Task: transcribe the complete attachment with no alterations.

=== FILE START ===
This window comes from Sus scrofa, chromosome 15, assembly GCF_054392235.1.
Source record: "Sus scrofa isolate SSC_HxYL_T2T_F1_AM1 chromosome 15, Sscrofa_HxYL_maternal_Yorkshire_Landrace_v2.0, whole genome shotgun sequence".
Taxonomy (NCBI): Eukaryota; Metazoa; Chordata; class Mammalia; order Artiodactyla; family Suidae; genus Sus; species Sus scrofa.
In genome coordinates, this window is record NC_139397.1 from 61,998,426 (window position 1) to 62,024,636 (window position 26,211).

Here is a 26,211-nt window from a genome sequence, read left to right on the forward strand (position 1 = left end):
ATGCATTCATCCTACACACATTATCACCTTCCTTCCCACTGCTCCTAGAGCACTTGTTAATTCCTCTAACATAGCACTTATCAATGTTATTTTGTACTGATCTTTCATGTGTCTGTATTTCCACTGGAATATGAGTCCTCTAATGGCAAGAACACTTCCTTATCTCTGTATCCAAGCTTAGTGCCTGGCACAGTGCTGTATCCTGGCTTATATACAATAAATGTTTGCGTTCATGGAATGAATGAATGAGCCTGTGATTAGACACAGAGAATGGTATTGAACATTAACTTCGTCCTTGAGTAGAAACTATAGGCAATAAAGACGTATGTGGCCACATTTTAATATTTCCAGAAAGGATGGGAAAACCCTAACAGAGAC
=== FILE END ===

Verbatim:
This window comes from Sus scrofa, chromosome 15, assembly GCF_054392235.1.
Source record: "Sus scrofa isolate SSC_HxYL_T2T_F1_AM1 chromosome 15, Sscrofa_HxYL_maternal_Yorkshire_Landrace_v2.0, whole genome shotgun sequence".
Taxonomy (NCBI): Eukaryota; Metazoa; Chordata; class Mammalia; order Artiodactyla; family Suidae; genus Sus; species Sus scrofa.
In genome coordinates, this window is record NC_139397.1 from 61,998,426 (window position 1) to 62,024,636 (window position 26,211).

Here is a 26,211-nt window from a genome sequence, read left to right on the forward strand (position 1 = left end):
ATGCATTCATCCTACACACATTATCACCTTCCTTCCCACTGCTCCTAGAGCACTTGTTAATTCCTCTAACATAGCACTTATCAATGTTATTTTGTACTGATCTTTCATGTGTCTGTATTTCCACTGGAATATGAGTCCTCTAATGGCAAGAACACTTCCTTATCTCTGTATCCAAGCTTAGTGCCTGGCACAGTGCTGTATCCTGGCTTATATACAATAAATGTTTGCGTTCATGGAATGAATGAATGAGCCTGTGATTAGACACAGAGAATGGTATTGAACATTAACTTCGTCCTTGAGTAGAAACTATAGGCAATAAAGACGTATGTGGCCACATTTTAATATTTCCAGAAAGGATGGGAAAACCCTAACAGAGAC